Bassnectar drops high-energy EDM beats

World-renowned DJ and record producer Lorin Ashton, better known as Bassnectar, brought his Noise vs Beauty tour to the Main Street Armory in Rochester on Oct. 3. Bassnectar dropped his tenth album Noise vs. Beauty on June 24. I attended the concert; it was my first experience with this type of music in a rave setting. For those familiar with Bassnectar, you know that his music is only a fraction of the entire experience. I’ve never particularly enjoyed his music, but many of his fans regard him as a god.

Upon arrival, the scene was chaotic. Security was tight and the line was massive and moving slowly. Much to my surprise, there was already a girl on a stretcher to my left receiving medical attention.

We proceeded into the venue and I was immediately greeted by the overwhelming energy of 6,500 people bumping to openers Kill Paris and Son of Kick. The lights finally went down and the screams of the crowd grew louder. The real anticipation was growing for the bass-dropping, powerful, electronic-heavy beats that Bassnectar is known for.

Bassnectar wasted no time. He threw the beat right at the crowd and they went insane. Between the lights, music and people, it was sensory overload. Bassnectar played the crowd like an instrument––everyone was in tune very quickly. The crowd moved as a single entity; the vast majority knew the music instinctively and flowed with it to the point of perfection.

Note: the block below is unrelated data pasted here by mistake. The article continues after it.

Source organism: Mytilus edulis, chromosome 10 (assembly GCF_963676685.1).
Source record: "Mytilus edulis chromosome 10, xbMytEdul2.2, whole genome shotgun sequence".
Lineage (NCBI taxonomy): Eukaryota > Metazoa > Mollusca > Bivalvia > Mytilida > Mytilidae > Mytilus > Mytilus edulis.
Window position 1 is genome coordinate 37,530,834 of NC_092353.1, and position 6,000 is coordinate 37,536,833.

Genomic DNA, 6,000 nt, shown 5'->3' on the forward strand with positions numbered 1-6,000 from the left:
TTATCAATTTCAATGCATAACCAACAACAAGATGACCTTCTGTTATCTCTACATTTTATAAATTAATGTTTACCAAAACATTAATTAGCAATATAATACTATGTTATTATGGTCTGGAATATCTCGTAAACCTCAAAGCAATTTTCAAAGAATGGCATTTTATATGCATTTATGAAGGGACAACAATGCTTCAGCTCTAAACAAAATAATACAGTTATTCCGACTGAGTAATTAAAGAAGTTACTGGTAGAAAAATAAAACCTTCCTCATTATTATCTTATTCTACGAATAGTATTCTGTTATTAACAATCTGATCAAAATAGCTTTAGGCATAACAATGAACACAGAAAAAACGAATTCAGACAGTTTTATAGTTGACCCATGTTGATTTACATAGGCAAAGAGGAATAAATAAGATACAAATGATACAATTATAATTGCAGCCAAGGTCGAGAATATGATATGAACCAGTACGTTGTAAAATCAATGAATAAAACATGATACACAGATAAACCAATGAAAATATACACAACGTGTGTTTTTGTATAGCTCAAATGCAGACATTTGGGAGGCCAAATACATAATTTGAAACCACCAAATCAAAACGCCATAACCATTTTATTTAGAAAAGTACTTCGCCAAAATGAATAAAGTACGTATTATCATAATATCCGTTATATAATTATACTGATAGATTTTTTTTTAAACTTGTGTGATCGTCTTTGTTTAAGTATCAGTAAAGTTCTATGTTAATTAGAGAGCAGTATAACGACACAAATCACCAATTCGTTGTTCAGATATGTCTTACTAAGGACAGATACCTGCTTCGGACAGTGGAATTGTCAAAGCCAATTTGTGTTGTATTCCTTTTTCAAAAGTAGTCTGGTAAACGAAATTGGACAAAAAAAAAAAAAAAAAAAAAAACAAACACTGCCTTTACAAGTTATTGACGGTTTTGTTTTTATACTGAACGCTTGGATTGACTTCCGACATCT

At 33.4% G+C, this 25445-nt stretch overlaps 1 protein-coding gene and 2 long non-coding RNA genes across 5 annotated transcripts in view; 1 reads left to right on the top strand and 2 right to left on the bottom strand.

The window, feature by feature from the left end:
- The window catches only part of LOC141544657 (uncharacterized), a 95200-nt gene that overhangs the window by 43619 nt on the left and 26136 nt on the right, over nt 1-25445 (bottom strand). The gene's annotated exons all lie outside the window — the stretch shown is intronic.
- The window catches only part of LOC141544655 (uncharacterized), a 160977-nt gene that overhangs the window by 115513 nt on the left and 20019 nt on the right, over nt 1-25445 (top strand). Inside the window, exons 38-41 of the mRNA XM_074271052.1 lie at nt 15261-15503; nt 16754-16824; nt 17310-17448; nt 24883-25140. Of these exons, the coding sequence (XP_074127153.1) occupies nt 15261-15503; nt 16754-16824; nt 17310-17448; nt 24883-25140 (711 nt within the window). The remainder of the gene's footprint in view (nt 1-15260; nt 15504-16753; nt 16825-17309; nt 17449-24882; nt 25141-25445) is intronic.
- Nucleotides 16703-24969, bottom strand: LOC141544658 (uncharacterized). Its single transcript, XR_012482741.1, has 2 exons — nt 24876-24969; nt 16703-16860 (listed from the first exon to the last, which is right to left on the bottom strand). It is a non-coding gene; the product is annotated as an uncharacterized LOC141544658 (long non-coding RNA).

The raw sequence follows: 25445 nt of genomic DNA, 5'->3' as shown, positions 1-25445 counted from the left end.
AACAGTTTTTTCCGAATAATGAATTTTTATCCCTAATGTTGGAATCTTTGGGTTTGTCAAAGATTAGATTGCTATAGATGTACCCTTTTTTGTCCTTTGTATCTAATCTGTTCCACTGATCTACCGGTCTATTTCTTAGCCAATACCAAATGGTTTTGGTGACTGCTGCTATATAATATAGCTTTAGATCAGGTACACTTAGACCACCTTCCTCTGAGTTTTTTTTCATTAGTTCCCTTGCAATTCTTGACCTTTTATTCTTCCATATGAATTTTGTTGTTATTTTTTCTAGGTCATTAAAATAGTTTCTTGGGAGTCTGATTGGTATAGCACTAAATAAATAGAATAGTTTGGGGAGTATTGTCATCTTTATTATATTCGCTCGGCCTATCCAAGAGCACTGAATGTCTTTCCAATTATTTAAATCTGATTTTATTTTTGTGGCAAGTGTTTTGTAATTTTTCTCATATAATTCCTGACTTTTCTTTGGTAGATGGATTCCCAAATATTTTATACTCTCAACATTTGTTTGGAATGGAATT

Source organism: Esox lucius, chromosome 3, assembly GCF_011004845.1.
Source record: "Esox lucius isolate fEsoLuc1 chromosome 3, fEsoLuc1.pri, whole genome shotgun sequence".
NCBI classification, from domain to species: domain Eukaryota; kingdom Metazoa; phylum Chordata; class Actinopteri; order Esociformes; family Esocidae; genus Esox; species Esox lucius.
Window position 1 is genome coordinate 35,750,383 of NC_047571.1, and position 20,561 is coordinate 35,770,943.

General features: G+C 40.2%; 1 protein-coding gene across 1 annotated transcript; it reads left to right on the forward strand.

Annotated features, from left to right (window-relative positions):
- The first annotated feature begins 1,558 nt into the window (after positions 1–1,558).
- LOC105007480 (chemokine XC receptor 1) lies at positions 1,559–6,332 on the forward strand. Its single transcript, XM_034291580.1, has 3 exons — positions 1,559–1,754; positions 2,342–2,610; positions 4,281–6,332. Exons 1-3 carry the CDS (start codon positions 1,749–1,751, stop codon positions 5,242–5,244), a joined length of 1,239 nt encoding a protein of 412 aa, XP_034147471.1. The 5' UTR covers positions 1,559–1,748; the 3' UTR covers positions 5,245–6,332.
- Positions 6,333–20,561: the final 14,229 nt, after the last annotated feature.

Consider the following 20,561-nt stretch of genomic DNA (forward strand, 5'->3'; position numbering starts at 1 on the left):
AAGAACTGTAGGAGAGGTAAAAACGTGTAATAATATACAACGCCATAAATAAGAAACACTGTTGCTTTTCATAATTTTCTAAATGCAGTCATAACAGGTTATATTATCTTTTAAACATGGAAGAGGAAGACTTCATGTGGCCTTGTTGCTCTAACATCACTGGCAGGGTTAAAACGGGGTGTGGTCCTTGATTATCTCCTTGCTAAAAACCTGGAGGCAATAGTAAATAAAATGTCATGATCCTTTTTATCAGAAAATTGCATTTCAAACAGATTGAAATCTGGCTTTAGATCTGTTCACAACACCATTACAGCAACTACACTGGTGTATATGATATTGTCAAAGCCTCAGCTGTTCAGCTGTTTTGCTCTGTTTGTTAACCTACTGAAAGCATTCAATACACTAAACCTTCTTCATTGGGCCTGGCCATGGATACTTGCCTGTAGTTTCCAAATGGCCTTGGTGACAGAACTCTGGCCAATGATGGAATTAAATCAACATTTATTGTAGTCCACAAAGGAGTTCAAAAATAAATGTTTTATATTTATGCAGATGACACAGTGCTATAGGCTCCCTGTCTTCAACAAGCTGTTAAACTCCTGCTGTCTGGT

About an hour in, Bassnectar dropped “F.U.N.,” an interesting song with a piano instrumental intro. The slow, soft intro continued as I watched a man with LED finger-tipped gloves hypnotize a girl with an LED hoola-hoop for what seemed like an eternity. Then out of seemingly nowhere, Bassnectar dropped the bass and everyone snapped right back. As if on cue, clothes immediately started flying off left and right.

After that brief lull, Bassnectar never stopped. He kept the concert at an inhumane level of energy for two and a half hours, playing crowd favorites such as “Loco Ono,” “Lost in the Crowd” and “Noise.” The concert raged with its high energy, intense lights and community-mob mentality. Faces absolutely melted.

I needed a breather toward the end and returned to the balcony, which was, by this time, over capacity. It was right then and there, as I was looking over the mob grooving hard to Bassnectar, that I got it––I now understand why people go crazy for this type of musical vibe.

Bassnectar is the epitome of the digital age performer. The light show––which is perfectly synched with his electronic dance music––felt oddly familiar despite it being my first time at this kind of concert. He knows exactly the crowd he is playing to, and he knows exactly how to play that crowd.u